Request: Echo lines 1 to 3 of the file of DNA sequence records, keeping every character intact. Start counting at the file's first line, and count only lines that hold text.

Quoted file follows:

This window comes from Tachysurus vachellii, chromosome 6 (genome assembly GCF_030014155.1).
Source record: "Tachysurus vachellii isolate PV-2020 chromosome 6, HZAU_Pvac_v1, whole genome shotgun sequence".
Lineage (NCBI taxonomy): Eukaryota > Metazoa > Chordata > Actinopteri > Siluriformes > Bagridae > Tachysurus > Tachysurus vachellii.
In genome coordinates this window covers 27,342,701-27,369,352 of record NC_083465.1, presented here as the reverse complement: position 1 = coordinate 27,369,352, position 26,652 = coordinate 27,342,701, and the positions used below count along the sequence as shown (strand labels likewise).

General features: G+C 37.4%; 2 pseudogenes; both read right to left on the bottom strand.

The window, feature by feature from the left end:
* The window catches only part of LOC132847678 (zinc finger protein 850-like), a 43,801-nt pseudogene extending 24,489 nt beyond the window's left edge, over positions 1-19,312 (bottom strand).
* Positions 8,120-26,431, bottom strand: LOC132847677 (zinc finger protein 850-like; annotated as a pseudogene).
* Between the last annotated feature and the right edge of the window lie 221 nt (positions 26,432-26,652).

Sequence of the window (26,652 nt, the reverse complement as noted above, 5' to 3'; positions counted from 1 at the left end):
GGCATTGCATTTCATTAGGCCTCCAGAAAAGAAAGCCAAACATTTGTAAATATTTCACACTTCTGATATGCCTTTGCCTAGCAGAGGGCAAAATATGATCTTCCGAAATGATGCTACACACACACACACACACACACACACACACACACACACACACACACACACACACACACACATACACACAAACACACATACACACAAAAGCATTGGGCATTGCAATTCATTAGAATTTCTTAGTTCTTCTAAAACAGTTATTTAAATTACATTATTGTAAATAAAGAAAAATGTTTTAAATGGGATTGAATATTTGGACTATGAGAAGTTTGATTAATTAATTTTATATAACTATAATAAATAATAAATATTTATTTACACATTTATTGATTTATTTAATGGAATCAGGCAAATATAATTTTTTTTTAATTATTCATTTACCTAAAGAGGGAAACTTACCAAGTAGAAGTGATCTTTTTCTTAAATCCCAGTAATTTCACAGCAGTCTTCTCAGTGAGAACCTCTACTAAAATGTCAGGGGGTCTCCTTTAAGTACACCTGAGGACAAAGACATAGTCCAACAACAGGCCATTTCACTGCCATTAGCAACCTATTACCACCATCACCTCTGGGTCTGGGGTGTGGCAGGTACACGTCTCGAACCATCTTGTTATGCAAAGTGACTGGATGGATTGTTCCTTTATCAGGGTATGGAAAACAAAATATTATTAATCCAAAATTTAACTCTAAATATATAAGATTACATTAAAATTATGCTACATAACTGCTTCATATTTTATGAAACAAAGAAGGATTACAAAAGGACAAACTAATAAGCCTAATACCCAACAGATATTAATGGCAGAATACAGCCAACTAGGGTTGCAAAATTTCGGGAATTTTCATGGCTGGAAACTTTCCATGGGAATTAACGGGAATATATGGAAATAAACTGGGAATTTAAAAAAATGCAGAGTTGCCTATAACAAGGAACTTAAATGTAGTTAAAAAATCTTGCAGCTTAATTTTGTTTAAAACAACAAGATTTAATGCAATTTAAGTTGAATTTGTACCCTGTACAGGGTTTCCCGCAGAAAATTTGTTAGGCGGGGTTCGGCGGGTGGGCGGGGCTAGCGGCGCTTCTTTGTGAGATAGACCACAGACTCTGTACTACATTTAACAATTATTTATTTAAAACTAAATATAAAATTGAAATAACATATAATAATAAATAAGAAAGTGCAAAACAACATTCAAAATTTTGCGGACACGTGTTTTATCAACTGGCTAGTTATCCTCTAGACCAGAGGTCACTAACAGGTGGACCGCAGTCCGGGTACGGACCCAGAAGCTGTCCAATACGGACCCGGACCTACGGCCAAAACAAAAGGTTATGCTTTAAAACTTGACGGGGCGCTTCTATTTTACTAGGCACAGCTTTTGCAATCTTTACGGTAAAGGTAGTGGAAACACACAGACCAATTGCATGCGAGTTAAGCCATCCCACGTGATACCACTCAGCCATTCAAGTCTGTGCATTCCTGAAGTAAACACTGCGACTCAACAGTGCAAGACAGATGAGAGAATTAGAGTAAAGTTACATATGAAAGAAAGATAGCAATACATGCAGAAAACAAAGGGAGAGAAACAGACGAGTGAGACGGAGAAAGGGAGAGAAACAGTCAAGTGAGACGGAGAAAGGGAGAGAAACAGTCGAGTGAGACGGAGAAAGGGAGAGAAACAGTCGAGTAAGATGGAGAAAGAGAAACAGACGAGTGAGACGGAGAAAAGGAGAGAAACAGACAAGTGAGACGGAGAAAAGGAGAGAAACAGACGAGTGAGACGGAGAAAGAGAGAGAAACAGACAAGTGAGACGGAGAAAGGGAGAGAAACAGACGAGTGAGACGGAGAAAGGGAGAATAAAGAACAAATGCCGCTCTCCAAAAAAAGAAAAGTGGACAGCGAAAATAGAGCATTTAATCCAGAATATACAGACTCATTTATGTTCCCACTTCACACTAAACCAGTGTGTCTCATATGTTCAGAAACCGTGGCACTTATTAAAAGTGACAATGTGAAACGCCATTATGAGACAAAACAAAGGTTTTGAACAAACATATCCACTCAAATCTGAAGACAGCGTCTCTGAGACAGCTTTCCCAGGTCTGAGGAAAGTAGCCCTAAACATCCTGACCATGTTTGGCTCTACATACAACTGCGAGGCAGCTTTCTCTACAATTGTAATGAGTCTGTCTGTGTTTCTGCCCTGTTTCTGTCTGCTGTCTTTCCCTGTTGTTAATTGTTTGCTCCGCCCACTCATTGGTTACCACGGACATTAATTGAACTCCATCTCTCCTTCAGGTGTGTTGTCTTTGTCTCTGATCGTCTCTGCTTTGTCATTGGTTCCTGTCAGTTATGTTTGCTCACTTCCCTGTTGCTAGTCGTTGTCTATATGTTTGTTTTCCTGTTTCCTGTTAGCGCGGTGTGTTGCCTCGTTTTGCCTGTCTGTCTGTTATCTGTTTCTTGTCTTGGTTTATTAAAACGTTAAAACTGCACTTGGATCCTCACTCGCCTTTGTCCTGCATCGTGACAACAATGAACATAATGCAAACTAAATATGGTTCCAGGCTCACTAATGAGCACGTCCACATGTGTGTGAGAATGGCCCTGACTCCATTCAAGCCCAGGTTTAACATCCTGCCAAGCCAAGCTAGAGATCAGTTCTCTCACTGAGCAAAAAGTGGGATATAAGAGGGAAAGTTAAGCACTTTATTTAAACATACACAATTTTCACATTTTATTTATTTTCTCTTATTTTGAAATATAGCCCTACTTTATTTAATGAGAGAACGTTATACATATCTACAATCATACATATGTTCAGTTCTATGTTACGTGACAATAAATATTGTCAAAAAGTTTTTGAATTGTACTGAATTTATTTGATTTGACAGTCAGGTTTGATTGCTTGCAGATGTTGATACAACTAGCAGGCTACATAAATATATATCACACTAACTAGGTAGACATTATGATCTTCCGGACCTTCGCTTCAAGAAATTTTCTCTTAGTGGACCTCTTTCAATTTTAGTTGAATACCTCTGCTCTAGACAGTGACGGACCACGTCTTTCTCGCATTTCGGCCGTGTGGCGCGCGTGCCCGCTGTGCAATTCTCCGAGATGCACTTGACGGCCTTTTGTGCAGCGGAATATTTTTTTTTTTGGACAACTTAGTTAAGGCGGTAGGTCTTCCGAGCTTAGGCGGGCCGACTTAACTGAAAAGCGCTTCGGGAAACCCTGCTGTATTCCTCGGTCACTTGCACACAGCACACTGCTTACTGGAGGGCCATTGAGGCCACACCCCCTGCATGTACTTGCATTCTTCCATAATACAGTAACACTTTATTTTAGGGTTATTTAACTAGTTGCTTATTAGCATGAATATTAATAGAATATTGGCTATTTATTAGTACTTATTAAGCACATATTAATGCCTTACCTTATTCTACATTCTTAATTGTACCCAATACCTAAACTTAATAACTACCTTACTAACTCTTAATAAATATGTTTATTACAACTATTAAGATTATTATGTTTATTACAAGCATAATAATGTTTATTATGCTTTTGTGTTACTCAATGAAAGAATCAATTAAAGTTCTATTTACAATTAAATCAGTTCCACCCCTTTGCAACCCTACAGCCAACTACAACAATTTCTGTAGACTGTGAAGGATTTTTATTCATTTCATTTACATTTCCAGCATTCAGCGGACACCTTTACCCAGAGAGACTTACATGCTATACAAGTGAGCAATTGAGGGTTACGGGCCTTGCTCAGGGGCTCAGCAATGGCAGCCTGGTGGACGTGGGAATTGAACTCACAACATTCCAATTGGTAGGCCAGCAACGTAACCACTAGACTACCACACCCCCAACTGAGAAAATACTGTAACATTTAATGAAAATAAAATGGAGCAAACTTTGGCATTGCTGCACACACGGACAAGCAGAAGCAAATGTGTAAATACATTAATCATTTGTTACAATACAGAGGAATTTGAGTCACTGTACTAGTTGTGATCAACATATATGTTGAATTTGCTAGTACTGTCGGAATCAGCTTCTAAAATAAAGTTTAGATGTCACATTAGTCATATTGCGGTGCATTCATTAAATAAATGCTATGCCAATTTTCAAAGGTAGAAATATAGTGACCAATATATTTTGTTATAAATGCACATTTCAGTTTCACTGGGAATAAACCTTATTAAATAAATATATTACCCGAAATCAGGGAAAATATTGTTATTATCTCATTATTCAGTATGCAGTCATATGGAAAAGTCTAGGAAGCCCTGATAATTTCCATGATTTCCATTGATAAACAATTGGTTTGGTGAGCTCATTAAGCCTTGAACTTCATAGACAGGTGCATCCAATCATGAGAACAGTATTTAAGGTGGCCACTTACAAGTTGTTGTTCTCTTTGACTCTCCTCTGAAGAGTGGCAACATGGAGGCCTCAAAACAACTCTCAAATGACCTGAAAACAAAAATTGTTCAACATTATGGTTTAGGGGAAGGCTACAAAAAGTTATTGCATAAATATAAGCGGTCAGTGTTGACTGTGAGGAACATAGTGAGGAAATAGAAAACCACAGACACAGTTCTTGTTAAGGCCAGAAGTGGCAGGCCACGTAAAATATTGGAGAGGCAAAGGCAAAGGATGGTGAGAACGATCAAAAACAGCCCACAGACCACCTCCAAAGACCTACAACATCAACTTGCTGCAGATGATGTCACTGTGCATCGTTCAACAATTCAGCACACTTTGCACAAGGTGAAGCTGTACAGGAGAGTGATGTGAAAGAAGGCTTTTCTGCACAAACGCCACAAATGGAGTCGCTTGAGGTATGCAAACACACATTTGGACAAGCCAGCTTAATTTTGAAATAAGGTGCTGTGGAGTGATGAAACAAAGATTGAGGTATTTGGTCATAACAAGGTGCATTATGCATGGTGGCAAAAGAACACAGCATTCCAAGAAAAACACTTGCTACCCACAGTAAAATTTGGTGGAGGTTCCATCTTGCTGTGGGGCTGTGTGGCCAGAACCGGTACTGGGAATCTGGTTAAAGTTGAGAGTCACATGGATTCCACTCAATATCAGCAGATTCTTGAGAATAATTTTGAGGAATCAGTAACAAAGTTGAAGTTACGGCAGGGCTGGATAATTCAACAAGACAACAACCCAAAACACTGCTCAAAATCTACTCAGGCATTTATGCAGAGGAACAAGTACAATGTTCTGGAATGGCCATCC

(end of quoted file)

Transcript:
This window comes from Tachysurus vachellii, chromosome 6 (genome assembly GCF_030014155.1).
Source record: "Tachysurus vachellii isolate PV-2020 chromosome 6, HZAU_Pvac_v1, whole genome shotgun sequence".
Lineage (NCBI taxonomy): Eukaryota > Metazoa > Chordata > Actinopteri > Siluriformes > Bagridae > Tachysurus > Tachysurus vachellii.